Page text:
Many wondered how the largest city in one of the nation’s wealthiest, most educated states could have gotten to this place.

Baltimore historian and University of Maryland University College professor Edwin Johnson said that, for residents of the area, it is not difficult to see how the tension that had been brewing in the city for decades finally came to a head around this issue.

“While Baltimore has its share of Maryland’s wealth, this wealth has always been concentrated. It isn’t difficult to travel through Baltimore and notice that many of the city’s wealthy residents live within blocks of some of the city’s poorest residents,” he said. “It is almost as if poverty and crime know that they are not permitted to cross certain intersections in a manner similar to the laws of the early 1900s. Everyone stays in their place.”

According to Johnson, Baltimore is one of the earliest cities to enact legal residential racial segregation. As early as the first decade of the 20th century, Baltimore City had statutes that restricted occupation of city blocks by race and ethnicity. Remnants of this practice are still evident in both the racial and socioeconomic contrast between the east and west sides of Baltimore City.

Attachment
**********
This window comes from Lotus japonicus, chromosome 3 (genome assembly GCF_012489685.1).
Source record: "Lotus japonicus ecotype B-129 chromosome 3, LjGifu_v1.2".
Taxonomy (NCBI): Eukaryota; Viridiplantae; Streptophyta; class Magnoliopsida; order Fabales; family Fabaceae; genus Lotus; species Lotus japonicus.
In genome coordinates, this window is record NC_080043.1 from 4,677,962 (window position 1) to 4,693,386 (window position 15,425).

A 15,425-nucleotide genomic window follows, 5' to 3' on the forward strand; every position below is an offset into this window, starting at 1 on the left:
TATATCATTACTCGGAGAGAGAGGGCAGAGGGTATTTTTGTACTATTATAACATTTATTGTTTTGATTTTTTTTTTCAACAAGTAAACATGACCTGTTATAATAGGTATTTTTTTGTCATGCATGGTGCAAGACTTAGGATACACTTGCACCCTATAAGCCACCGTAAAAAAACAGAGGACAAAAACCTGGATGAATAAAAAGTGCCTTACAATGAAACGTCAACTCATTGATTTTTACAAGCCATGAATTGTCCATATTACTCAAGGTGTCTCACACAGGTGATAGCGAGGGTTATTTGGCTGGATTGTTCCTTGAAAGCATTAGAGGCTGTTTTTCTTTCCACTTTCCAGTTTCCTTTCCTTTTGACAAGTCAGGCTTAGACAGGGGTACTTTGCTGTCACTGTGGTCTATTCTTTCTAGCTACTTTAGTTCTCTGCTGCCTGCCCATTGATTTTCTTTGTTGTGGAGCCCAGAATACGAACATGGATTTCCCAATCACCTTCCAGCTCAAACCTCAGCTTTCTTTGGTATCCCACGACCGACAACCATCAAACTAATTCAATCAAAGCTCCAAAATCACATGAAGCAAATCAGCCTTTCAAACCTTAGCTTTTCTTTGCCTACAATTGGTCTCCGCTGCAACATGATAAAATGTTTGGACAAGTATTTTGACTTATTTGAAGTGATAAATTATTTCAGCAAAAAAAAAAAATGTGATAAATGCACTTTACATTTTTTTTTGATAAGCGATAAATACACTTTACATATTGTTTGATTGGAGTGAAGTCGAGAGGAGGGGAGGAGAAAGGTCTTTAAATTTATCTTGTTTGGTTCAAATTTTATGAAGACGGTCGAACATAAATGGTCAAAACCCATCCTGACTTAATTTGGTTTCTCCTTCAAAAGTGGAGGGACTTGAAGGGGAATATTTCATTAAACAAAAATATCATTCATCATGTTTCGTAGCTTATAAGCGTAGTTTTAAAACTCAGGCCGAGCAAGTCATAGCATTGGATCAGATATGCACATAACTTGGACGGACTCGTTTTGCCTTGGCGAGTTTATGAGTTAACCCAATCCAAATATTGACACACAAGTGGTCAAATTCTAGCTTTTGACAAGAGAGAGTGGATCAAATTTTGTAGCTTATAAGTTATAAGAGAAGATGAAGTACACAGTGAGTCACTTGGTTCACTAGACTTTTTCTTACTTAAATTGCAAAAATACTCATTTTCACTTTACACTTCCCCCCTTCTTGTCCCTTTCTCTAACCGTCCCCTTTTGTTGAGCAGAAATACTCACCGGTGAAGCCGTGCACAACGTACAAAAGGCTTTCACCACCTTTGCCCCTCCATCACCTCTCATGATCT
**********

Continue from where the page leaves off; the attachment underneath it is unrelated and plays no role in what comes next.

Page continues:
An April study out of Harvard University found that those in Baltimore City have the lowest rate of mobility out of poverty of any of the nation’s top 100 regions. Growing up, for every year spent in the city of Baltimore, there is a reduction of lifetime earnings by 0.86 percent per year of exposure, generating a total earnings penalty of approximately 17 percent for children who grow up there from birth, the authors found.

“It struck me that Maryland reportedly does so well in higher education and yet, the largest community ranks last in the country for people moving out of poverty,” said Connie K. Hayek, director of retention in the School of Health Professions at the Community College of Baltimore County.

“As research has shown, the best path out of poverty is education. And yet, apparently there is a problem in the Baltimore community with those living in poverty being able to access the higher education resources the state has to offer,” Hayek said.

Johnson said that the problem is in the reproductive nature of the racial lines drawn in the city for more than a century.

“In that schools like most other city resources are zoned to neighborhoods (zip codes), the neighborhoods regenerate with very few exceptions,” he said. Just as poverty and crime have been relegated to one side of the street, so have access to wealth and quality education in the city and surrounding county.